The buzz cut (寸头发型| cùntóu fàxíng in Chinese) is, well, buzzing among China’s cool girls. From challenging societal beauty standards to a penchant for low-maintenance hairstyles… Time for Temper to explore this newest tantrum in the world of China Beauty.
The buzz cut has a deep history and cultural significance for Chinese women. Historically, it was a sign of mourning after the loss of a loved one and was often accompanied by other mourning customs such as wearing white clothing. The practice dates to ancient times and continued well into the 20th Century. But in the Roaring Twenties 2.0, the buzz cut has taken on new meaning for Chinese women.
Traditionally, long hair is considered a symbol of femininity in Chinese culture. Women were expected to keep their hair long and well-groomed as a sign of respectability and social status. But more and more women are now breaking away from these traditional beauty standards.
The buzz cut has become a symbol of empowerment, with many women (Gen Zs and millennials alike) choosing to shave their heads as a way of rejecting traditional beauty standards and societal expectations. This trend has been particularly popular among women who see it as a way of challenging gender norms and promoting equality.
Others simply find it practical and low maintenance.
Lucky for this author, one of her colleagues at English newsweekly Beijing Review happens to have a buzz cut–and belongs to the latter category. So I tippytoed down to the third floor, where millennial YY (just going by her initials here) had the following to say about her hairstyle:
“I had short hair in high school and getting a buzz cut was something that occurred to me occasionally. When I was in college, I tried growing my hair long a few times, but it took so long I’d always end up with shoulder-length hair. And having shoulder-length hair means going to the hairdresser often—once you’ve actually found one who gets your style, that is.” Point taken.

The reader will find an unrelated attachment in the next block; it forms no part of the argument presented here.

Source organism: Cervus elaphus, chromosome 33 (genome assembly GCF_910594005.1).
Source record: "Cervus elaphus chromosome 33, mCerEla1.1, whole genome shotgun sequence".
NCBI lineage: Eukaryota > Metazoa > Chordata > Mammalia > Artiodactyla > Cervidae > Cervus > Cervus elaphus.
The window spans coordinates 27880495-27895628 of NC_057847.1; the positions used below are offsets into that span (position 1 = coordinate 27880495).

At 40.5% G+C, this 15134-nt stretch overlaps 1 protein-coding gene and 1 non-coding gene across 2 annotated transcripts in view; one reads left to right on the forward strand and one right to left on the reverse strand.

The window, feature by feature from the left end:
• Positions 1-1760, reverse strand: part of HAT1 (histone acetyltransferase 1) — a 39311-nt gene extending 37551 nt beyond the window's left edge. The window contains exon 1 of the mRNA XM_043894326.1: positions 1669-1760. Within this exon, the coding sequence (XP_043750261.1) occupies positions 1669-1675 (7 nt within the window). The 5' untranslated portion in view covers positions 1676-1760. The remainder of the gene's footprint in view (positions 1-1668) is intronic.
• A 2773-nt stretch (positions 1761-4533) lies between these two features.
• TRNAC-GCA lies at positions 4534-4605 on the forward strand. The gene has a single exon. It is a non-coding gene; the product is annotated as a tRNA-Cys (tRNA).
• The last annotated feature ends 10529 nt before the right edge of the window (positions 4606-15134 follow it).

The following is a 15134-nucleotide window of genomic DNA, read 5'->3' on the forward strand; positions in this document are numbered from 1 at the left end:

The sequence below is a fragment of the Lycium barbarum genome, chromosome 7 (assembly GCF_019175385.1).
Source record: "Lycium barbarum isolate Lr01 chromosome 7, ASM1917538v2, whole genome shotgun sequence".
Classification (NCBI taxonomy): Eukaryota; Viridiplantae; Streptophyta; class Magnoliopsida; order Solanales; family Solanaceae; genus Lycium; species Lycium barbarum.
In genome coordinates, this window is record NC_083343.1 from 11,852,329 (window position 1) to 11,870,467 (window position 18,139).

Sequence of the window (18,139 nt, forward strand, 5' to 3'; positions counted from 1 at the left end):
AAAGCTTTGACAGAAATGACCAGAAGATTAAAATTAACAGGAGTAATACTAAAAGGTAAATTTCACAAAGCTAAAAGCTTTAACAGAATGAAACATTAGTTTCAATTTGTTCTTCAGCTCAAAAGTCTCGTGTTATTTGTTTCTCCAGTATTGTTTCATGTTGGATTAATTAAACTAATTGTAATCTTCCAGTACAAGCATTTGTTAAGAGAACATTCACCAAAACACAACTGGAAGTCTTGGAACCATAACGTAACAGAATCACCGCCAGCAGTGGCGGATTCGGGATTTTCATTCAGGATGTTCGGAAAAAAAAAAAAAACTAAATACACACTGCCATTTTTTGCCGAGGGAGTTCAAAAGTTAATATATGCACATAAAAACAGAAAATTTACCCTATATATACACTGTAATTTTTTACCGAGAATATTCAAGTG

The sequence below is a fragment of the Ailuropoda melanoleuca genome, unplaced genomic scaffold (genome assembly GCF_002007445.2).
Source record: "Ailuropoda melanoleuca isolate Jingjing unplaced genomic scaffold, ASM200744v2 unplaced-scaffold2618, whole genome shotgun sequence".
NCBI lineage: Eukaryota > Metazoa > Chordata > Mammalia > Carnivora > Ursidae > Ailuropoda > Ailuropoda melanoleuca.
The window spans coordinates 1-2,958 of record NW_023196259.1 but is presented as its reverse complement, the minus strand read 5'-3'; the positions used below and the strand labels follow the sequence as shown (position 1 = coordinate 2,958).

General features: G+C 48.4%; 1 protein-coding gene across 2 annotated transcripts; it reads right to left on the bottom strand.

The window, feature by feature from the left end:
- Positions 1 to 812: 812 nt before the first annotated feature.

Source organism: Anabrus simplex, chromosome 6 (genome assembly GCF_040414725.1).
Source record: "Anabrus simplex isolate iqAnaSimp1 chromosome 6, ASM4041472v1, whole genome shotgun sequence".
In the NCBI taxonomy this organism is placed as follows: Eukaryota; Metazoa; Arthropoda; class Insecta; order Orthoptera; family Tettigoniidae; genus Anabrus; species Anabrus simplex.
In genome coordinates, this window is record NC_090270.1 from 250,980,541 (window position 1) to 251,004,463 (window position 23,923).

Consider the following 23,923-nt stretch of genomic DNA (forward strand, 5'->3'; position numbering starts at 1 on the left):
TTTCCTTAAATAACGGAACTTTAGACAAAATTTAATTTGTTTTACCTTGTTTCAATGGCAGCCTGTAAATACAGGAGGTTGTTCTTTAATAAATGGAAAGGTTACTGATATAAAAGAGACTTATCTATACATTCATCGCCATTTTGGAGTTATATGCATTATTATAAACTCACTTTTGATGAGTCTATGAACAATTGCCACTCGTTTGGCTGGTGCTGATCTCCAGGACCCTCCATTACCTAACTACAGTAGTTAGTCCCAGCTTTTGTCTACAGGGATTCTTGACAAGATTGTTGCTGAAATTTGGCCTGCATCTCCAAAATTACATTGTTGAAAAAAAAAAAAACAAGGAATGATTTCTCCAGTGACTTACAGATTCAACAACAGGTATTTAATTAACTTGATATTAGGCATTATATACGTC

“Summing up, the pandemic finally made me go for the buzz cut,” she continued, “It was summer, hair salons were closed, and it was hot and bothersome. I just used my husband’s head shaver and it all felt sooo cool and clear after I was done! My sister always says the buzz cut is the one style that fits me best. My husband loves it too and all my friends think it’s cool. Simple as that.”
Last year, she also rocked a completely bald look at one point–“I’d always wanted to see what I’d look like with a bald head–but decided to set the shaver’s settings back to
Unlike YY, whose no-nonsense attitude we definitely dig, many Chinese women who have chosen to sport a buzz cut cite reasons such as wanting to challenge societal norms and express their individuality. Some also see it as a way to take control of their own appearance and reject the pressure to conform to traditional beauty standards.
As Chinese society continues to grapple with beauty standards, buzz cuts are just one of the many trends helping women push back, with many posting their “#buzzcut” hair transformations on social media platforms such as Chinese Instagram slash e-commerce platform 小红书 ( xiǎohóngshū| Little Red Book) and entire groups dedicated to the hairstyle and devoted to answering women’s most pressing questions (e.g., “what shaver setting should I use?” what clothing or makeup works best?”) before breaking out the hair clippers.
In March 2022, a hashtag called “embrace beauty without makeup” went viral on domestic social media platforms, where women posted images of themselves with no makeup, according to online magazine Sixth Tone.
Before that, in 2020, social appearance anxiety—in the wake of trends such as the “A4 waist” and the “belly button challenge”—triggered fierce debate across Chinese social media, particularly among young women. Ever since many have consciously ditched their lipstick and high heels in a bid to embrace individuality.
The number of Chinese body-positive influencers–like Scarlett Hao, too, has been on the rise since that same year, having had it with the distorted, filtered images coming at them from every pixel on their super-app screen. From WeChat to Douyin (China’s TikTok) and Weibo (the country’s Twitter equivalent), they refuse to conform to social media’s perception of the perfect body.
And that’s the thing about style… Those who have it share one thing: originality.
And that wraps up the short ‘n sweet on China’s latest beauty buzz.
For now. #tobecontinued
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